How to Become an Infection Control Nurse
What Is an Infection Control Nurse?
Common Steps to Becoming an Infection Control Nurse
What Does an Infection Control Nurse Do?
Where Do Infection Control Nurses Work?
What Is the Career Outlook for Infection Control Nurses?
Infection Control Nurse FAQs
A career in infection control nursing can be rewarding and lucrative, but it’s up to you to decide whether this career would be the right fit for you. Becoming an infection control nurse may require additional training and certification, and you’ll be expected to perform a broad range of infection control nurse responsibilities beyond average nursing duties. This career path provides an opportunity to be innovative and allows you to make a difference in the well-being of your community.
Infection control nurse daily activities may include project management, organization, research and communication. Critical thinking skills and the ability to stay stable in emergency situations are also crucial for this role. Successful infection control nurses are detail-oriented and communicate disease prevention best practices effectively to ensure the safety of their patients.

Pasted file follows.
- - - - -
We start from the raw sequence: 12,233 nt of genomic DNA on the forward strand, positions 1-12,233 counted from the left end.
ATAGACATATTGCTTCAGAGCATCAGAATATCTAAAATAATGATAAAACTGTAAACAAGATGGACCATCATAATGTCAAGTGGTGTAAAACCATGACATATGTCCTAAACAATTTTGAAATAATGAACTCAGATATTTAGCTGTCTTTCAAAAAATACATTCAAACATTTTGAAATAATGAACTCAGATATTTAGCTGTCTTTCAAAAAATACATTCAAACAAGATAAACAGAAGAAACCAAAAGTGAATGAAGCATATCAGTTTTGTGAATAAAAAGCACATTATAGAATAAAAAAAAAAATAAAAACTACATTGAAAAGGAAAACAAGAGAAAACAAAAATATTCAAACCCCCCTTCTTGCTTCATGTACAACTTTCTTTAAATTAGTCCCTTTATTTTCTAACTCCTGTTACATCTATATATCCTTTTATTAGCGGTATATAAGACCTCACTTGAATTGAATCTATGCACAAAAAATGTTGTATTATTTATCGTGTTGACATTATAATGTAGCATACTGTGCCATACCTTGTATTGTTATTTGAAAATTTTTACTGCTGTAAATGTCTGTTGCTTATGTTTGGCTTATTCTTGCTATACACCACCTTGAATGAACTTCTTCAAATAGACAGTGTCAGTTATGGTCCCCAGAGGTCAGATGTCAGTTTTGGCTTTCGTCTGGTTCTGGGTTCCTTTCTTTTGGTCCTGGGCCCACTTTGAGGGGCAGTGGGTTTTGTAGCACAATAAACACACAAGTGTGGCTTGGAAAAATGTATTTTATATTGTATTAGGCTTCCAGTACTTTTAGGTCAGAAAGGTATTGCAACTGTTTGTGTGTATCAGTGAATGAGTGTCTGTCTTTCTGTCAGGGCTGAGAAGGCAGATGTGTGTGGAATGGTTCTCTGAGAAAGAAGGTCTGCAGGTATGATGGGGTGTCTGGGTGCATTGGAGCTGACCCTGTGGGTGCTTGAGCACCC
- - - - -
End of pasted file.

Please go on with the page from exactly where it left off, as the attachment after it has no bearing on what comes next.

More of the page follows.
Becoming an infection control nurse typically requires a nursing degree, relevant job experience and an optional certification from the Certification Board of Infection Control and Epidemiology, but there are a few nursing programs specific to infection control. While not required, these types of programs may help set you up for success in a nursing career in infection control. Alternatively, you have the option of pursuing continuing education through the CDC to learn more about this aspect of healthcare.